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[WATCH] South Korean “Light Barrier” Pushes the Boundaries of Performance Art



April 30th, 2015

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Mimi Son is a South Korean based artist with exhibitions that span across the globe including installations in Prague, Seoul, Barcelona, Hong Kong, Russia, New Zealand, and the United Kingdom. As a co-founder of the Kimchi and Chips art studio in Seoul, Son uses her studies in interactive storytelling and design to explore the concepts of imagined reality within the physical world. A blend of technology, design, and artistic inspiration has brought the works of K&C to over four different continents as these artists continue to explore the implications technology can have on emotion and emotion for future life.
Son’s latest exhibition along with K&C founder Elliot Woods, entitled “Light Barrier”, is a synergistic mix of technology, projection, and illusion that explores the capabilities of light and sound. Inspired by the devotion of impressionist artists to explore the relationships between light and color, Son and Woods have formed an interactive display that arranges a plane of convex mirrors, that reflect three-dimensional images from millions of precisely calculated lights beams. The result is a geometric flow of patterns and creation that become increasingly varied, yet still capture an ominous simplicity amidst complex mathematical calculation.

 

 

While Halo-Pac at Coachella was the pop-news’s figurehead for holographic technology, Light Barrier takes a more ambiguous route to explore the connection of technology and performance art. As more and more musical artists are trying to move away from the monotonously repeated LED graphic board in pursuit of a more unique stage displays, is it too far off to expect to see similar technologies used in live performances? Explore the creation of Light Barrier by clicking here and also be sure to check out other explorative art from the Kimchi and Chips art studio.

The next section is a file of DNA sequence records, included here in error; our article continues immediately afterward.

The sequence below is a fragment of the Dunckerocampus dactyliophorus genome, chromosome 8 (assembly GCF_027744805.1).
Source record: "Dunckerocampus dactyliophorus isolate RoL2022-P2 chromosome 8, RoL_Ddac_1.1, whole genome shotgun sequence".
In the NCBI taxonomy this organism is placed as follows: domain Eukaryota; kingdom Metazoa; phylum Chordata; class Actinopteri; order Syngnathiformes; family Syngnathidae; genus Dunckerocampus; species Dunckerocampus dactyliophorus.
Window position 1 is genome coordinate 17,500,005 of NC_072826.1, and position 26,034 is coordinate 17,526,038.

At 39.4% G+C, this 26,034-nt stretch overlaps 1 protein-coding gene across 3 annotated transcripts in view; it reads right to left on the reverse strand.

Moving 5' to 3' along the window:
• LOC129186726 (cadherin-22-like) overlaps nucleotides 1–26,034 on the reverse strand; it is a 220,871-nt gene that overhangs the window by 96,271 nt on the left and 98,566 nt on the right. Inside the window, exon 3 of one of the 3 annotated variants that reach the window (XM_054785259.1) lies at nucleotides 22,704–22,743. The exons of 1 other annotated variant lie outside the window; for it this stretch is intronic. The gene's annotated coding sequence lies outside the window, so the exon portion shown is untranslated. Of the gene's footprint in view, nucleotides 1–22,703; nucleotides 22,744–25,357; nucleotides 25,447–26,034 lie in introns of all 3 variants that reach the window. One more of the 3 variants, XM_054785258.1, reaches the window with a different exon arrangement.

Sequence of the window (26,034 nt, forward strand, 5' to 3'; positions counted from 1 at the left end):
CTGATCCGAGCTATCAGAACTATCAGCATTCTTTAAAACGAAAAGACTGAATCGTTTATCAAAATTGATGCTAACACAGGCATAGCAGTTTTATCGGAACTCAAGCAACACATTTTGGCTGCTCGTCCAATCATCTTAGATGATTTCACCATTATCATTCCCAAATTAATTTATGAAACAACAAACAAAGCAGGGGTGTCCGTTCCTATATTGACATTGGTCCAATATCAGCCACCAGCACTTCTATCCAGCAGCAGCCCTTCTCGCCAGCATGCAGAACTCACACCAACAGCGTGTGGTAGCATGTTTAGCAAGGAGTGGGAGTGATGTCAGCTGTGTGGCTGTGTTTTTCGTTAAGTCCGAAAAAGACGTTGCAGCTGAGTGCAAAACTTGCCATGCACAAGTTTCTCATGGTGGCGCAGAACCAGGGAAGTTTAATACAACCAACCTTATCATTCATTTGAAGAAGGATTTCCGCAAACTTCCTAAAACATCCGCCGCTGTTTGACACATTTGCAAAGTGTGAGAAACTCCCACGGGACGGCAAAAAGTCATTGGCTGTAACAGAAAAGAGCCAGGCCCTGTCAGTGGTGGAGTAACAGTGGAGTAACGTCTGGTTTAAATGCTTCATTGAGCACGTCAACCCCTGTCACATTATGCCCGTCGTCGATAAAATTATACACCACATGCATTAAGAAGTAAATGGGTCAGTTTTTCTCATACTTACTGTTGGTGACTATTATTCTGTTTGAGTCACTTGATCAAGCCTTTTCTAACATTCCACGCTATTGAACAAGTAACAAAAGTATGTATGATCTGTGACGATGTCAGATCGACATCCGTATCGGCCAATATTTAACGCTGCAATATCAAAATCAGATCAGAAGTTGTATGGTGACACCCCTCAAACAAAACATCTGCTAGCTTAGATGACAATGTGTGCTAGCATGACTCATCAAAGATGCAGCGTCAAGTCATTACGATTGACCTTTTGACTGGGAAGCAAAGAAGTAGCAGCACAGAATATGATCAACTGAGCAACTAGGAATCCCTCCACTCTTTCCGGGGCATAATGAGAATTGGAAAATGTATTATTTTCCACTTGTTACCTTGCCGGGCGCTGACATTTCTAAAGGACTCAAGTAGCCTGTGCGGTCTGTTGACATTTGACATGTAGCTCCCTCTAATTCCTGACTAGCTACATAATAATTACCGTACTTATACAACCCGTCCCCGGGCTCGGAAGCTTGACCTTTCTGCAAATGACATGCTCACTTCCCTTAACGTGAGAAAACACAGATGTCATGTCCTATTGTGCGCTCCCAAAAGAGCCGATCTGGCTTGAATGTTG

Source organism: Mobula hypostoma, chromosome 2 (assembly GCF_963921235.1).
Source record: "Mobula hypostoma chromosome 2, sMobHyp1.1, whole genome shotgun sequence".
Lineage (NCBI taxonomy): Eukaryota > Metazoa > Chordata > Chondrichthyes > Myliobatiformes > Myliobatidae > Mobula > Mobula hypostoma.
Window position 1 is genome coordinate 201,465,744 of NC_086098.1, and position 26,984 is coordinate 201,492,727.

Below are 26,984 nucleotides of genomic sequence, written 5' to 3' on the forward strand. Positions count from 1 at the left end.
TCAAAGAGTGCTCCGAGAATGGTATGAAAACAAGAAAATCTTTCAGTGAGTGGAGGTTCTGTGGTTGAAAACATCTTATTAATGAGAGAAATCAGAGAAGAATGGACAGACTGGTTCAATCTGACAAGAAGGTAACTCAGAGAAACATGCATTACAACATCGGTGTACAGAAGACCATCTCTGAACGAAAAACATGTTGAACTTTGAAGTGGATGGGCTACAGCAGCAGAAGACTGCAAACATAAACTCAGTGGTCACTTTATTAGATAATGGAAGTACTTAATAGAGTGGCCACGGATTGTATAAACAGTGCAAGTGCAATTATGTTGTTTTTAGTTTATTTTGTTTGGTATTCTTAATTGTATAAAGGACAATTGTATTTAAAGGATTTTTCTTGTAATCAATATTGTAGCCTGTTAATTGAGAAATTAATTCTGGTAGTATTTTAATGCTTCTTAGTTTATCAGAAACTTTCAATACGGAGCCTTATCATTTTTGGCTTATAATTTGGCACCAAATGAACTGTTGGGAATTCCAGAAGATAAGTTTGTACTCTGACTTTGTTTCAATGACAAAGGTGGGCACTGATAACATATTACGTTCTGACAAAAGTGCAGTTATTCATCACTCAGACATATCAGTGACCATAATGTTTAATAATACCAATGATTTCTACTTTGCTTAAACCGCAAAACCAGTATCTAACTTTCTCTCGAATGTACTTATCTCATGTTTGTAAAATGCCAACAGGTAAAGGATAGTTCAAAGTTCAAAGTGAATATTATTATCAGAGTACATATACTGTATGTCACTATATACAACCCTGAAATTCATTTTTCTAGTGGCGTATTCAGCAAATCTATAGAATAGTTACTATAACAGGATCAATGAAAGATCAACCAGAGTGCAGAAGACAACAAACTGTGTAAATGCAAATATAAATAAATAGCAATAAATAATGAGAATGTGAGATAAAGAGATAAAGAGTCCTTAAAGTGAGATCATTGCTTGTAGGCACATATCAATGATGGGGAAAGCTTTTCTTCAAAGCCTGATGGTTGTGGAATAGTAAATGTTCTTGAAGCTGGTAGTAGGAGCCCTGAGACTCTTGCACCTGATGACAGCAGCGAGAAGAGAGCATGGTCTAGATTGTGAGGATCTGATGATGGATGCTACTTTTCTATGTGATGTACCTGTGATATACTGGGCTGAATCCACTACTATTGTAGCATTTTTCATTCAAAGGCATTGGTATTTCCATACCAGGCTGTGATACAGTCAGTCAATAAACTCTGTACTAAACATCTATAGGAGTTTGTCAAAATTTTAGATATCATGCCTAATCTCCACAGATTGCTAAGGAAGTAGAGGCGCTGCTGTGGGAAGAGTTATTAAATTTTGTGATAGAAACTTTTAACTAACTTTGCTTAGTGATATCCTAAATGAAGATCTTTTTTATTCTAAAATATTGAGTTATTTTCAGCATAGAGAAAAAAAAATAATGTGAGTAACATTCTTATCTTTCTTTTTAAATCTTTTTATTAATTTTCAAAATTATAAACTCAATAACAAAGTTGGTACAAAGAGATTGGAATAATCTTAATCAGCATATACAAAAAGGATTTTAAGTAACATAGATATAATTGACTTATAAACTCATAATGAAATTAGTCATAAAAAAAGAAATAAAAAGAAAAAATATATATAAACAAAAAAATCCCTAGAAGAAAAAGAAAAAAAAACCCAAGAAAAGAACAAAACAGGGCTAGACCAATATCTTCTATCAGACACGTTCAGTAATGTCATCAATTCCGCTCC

Written by contributor Seth Hiravy. Find him on Twitter here.



A hybrid child of the 203 & 860, Seth would save up any allowance money he had and raid the dance section of his local CD store for anything with a 4X4 beat. By high school, he organized his area’s first electronic event. While this proved to be a disaster, he wrote a killer college acceptance letter about it - thus a music journalist was born. Today he continues to document from behind the keyboard. When he’s not searching for the perfect emoji or making festival posters/totems, he enjoys long walks into parallel universes, pulling off shameless dance moves, and leading the fight against kids from CT who feel wearing cowboy hats is okay.